MYELOMA is predominantly a disease of the elderly, with the median age of patients being 65–70 years. In Australia, it is estimated that 2000 Australians were diagnosed with multiple myeloma in 2019, and approximately 18 000 people in Australia are living with myeloma at any one time.
The typical journey of a patient with myeloma is one of response, remission and relapse. As such, management must focus on obtaining durable disease remissions while maintaining quality of life in this elderly population. Younger patients routinely receive induction therapy followed by high dose chemotherapy with autologous stem cell transplant (AuSCT).
For elderly (non-transplant eligible) patients, treatment selection has been until recently a choice between the thalidomide-derivative lenalidomide or the proteasome inhibitor, bortezomib, both typically combined with dexamethasone. Recently, the Pharmaceutical Benefits Advisory Committee recommended a three-drug combination for myeloma, namely lenalidomide with bortezomib and dexamethasone, otherwise known as RVd. The question that faces treating clinicians now is: which patients do we select for the triple therapy? The decision of course must be based on a balance between efficacy and toxicity.
Clearly the RVd combination is a highly efficacious regimen for transplant-ineligible patients with newly diagnosed myeloma. Indeed, the median progression-free survival for patients receiving the three-drug combination was 43 months. This is impressive given the median survival for myeloma is 7 years. Moreover, we know that the first two lines of therapy for patients with myeloma is the most critical. While all patients relapse after first-line therapy, only 61% of patients go on to second-line therapy, and just 38% and 15% reach third- and fourth-line therapy respectively. This has been confirmed in the Australian context using the Monash University Myeloma and Related Diseases Registry.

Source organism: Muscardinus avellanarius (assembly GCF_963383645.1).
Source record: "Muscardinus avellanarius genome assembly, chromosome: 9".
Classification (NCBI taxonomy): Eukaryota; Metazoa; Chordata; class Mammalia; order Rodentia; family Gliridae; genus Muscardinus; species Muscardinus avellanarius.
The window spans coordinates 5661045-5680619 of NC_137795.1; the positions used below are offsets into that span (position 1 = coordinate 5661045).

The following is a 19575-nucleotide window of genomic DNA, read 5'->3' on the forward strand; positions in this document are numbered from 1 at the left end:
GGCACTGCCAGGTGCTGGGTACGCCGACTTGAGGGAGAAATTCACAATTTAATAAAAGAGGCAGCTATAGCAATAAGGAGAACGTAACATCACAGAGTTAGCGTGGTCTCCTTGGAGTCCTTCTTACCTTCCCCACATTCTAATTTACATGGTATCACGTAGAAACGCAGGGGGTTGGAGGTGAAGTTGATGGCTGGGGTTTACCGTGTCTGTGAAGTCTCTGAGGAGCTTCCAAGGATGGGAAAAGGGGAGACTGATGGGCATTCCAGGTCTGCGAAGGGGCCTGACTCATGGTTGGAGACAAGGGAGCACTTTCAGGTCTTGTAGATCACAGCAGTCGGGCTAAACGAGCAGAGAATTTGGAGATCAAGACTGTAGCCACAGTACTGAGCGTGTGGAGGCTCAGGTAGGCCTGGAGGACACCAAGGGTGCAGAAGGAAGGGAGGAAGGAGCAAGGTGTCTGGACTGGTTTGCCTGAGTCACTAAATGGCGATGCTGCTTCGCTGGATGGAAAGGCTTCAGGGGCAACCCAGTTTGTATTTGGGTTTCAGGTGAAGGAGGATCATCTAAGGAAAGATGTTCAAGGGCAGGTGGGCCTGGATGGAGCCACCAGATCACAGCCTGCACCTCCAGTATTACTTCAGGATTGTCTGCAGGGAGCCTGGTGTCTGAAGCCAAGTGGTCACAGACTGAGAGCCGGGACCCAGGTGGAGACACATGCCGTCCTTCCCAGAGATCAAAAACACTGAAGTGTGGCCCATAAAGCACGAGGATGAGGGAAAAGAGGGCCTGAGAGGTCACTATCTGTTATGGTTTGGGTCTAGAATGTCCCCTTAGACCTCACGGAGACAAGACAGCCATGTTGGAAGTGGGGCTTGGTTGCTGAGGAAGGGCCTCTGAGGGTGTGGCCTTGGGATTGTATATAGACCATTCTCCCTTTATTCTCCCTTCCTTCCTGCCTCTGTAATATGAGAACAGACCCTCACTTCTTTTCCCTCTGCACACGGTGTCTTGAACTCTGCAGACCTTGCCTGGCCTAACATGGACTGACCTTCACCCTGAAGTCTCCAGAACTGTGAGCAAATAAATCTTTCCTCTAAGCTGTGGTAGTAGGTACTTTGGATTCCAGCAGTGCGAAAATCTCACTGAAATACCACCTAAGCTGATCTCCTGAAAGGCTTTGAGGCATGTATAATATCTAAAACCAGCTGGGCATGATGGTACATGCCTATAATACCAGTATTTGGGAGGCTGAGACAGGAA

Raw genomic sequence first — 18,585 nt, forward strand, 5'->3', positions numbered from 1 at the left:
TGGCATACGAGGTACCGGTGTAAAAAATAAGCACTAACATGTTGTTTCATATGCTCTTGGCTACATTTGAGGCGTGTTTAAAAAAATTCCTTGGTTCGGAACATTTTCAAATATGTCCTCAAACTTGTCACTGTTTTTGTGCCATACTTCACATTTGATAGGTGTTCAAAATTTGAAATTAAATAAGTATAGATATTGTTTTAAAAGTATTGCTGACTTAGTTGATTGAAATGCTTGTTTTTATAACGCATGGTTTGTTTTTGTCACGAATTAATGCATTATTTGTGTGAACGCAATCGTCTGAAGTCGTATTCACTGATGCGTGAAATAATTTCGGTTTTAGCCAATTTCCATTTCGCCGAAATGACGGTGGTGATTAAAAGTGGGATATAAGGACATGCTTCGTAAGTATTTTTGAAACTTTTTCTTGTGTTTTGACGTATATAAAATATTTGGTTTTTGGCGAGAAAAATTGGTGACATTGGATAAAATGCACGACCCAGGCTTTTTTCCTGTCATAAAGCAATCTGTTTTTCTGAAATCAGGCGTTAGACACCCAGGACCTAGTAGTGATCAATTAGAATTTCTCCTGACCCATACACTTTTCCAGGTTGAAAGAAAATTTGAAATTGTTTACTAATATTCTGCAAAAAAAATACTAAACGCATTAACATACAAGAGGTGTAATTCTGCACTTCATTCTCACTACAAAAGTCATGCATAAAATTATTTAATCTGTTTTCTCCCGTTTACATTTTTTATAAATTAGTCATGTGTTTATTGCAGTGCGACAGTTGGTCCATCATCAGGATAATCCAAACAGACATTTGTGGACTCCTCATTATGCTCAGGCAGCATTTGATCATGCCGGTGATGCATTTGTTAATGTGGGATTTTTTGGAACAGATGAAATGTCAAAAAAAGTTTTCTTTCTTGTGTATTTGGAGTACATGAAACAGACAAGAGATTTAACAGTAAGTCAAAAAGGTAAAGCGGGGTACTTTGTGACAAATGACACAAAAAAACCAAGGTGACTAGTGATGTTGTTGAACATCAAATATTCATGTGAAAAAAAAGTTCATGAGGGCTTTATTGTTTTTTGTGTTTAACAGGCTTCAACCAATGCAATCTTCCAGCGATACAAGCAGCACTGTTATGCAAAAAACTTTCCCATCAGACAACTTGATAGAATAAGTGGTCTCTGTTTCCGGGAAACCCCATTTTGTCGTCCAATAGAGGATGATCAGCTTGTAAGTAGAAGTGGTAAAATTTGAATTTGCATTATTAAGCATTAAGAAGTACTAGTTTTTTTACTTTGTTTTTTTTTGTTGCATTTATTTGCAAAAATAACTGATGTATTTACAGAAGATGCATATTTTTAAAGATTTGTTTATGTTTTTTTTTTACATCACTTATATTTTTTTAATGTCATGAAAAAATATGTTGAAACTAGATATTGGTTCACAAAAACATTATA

Therefore, maximising first-line therapy remains the best opportunity to optimise long term patient outcomes. Consequently, clinicians should be aiming to get the most durable remissions from these first two lines of therapy. It would seem obvious then to use a three-drug combination, where feasible, to achieve the best response rate and consequently a long first remission. This is a “no-brainer” in younger transplant-eligible patients who achieve high response rates with RVd and so move into the AuSCT phase in deeper remissions and consequently longer survival.
However, for older patients, the price paid for combining three drugs is the potential for more side effects. Indeed, the Australasian Leukaemia Lymphoma Group, supported by the Medical Research Future Fund, is about to undertake a large study of more than 300 patients, addressing the very question of the tolerance of RVd compared to Rd (lenalidomide and dexamethasone) or Vd (bortezomib and dexamethasone) in older patient populations.
It is obvious that the likelihood of drug toxicity will be dependent on the patient’s pre-treatment frailty. But how do we assess frailty? Can we rely on clinicians just “eyeballing” the patient to make a decision between a two-drug or three-drug regimen? Ask any physician who treats myeloma and they will say that the best tolerated regimen is lenalidomide-dexamethasone, followed by bortezomib-dexamethasone, then lenalidomide with bortezomib and dexamethasone (RVd). Our challenge is to balance tolerance with efficacy. So, is it possible to make a less subjective assessment (than we do today) of the patient’s capacity to tolerate these regimens?